There are many heroes is a war, and World War II is no exception. Because my dad, Allen Spencer served on a B-17, and was a Flight engineer and Top Turret Gunner, I have always had a special spot in my heart for the Flying Fortress. After all it is the plane that safely brought my dad back from the war so he could be my dad. Most people, who know anything about the B-17, know that the most dangerous station on the B-17 is the Ball Turret. In fact, the average life span of a ball turret gunner in battle is 12 seconds…seriously!! The bad thing for the ball turret gunner is that because it is a small space, the job goes to the smallest man in the group, and if there isn’t anyone who is 5’7″ or shorter, they have to find one. That is basically how Frank Perez ended up in that spot. It was very unexpected, because he trained in Biloxi, Mississippi at the B-24 training base, so it was expected that he would be assigned to a B-24.
Frank expected to be assigned to a B-24 crew but due to the “needs of the service,” Frank was assigned to the Lieutenant John J Connolly crew of a B-17 Flying Fortress. The B-17 crew already had a flight engineer, so Frank was selected for the ball turret gunner position. Knowing what I know about the ball turret gunner and knowing that anyone who knew about the B-17 also knew about the life span of a ball turret gunner, I’m quite sure that Perez instantly felt just a little bit sick to his stomach…a feeling that would be justified later. Perez had to fly for a time with a different crew while his crew finished some training. Then, he contracted pneumonia, and he was down for a month.
Finally, on July 28, 1944, Perez started flying with his crew again. Their target was the synthetic oil and ammonia plant at Merseburg, Germany. As we know, all combat missions were dangerous, but for Perez, this particular mission to Ludwigshaven, Germany, would really test his faith. Ludwigshaven was the site of large marshalling (railway) yards and a railroad depot. When the bombing run was completed, the B-17s headed back to their base in England. One of the most dangerous parts of a bombing run is maneuvering through the anti-aircraft guns with their flak. Frank’s B-17 was hit by flak and began tumbling and rolling out of control as it quickly lost altitude from about 30 thousand feet. The plane was still over Germany, and Perez could not get out of the ball turret due to the centrifugal force created as the plane fell from the sky. All he could do is watch in horror as the ground got closer and closer. He called the pilot on the intercom. No answer. Then he called “anyone.” No answer. He had to assume that he was the only survivor left…and that would not be for long.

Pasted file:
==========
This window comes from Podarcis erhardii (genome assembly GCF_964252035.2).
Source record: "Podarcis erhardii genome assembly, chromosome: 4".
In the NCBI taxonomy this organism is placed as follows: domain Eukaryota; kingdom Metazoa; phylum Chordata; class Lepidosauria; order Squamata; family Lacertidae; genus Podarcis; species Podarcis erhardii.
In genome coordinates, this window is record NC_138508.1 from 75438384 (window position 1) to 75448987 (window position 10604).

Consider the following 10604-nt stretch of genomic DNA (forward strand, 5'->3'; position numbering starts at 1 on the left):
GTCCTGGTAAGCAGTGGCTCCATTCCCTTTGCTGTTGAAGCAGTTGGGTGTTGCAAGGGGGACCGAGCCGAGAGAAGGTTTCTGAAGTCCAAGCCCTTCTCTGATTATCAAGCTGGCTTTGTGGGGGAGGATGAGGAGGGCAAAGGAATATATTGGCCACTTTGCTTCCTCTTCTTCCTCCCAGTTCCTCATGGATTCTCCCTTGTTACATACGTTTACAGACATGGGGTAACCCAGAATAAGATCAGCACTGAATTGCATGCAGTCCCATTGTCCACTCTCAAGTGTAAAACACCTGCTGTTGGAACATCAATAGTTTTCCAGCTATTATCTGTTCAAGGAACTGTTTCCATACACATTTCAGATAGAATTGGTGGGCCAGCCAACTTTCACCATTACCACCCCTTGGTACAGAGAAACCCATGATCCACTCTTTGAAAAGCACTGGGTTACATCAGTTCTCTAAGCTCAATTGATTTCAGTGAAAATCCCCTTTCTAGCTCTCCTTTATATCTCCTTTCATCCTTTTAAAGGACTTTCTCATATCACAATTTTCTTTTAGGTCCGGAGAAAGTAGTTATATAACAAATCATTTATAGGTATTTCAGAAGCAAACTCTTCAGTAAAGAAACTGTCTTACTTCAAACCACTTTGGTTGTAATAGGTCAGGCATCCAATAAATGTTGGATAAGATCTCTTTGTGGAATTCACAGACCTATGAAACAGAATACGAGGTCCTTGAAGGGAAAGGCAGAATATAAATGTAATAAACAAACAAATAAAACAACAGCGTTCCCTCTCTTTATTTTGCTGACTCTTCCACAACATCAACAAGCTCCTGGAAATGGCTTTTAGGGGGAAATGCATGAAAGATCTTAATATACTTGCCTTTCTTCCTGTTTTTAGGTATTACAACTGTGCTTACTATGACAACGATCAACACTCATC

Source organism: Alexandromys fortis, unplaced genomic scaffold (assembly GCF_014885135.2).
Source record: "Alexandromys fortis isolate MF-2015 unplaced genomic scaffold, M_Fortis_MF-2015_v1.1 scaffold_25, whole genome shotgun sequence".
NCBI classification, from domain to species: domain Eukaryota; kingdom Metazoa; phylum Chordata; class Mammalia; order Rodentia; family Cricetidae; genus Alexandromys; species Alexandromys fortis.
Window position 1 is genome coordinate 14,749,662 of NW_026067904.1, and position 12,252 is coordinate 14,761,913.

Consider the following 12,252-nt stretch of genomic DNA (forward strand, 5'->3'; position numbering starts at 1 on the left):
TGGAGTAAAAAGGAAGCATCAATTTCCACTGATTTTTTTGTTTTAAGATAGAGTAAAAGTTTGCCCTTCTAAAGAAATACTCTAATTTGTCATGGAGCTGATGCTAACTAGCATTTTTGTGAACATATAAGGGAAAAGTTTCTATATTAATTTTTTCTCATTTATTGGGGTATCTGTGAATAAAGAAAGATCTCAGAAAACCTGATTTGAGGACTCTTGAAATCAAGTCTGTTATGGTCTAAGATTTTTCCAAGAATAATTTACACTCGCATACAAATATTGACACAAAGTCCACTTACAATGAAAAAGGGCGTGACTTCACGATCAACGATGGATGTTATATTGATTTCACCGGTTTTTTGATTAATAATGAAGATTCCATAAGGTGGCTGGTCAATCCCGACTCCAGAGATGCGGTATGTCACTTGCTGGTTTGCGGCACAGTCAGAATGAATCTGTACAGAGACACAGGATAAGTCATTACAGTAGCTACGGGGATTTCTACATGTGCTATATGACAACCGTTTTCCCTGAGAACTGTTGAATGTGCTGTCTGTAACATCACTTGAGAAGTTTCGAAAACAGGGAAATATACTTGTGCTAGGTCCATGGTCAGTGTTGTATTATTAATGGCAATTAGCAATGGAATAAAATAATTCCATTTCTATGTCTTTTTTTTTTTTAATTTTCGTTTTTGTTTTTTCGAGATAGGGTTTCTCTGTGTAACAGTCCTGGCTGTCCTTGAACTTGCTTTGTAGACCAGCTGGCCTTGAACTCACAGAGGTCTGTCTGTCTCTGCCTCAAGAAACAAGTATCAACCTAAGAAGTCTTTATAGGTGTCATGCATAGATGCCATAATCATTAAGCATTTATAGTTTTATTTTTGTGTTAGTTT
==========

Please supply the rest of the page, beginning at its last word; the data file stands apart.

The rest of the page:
Perez was sure that his life was over, so he started to pray. He prayed, “Well, God, if this is the way it has to be, let it be.” It was a noble prayer, but as he said, “I was under tension and wanted to live. But when I said that, at that instant, everything was just as peaceful as it can get. [I] had my whole life flash before me…from the time I was a little kid to that moment. I mean just like a movie but going like that [he snaps his fingers]. It’s hard to explain…like if you get killed, so what…you just don’t care.” It was his way of resigning himself to his fate and, then…the B-17 pulled up.
The flak might have knocked them out, and some were likely injured, but they were alive. The plane flew in at treetop level with only two of the four engines working. The crew, in an effort to lighten the load, began throwing unnecessary equipment and supplies out of the plane. Perez was still in the ball turret, as he had been for the entire mission. Finally, he saw the White Cliffs of Dover on the English coastline and knew that they were going to make it. The B-17 was able to land at a B-24 base in England, where it was repaired.
After completing his required combat missions, Perez was discharged and sailed home to the United States. He was back in the US before December 16, 1944. Surviving the ball turret was the saving grace for Perez, who went on to live a long and fruitful life. He died January 16, 2015, two days after his 91st birthday.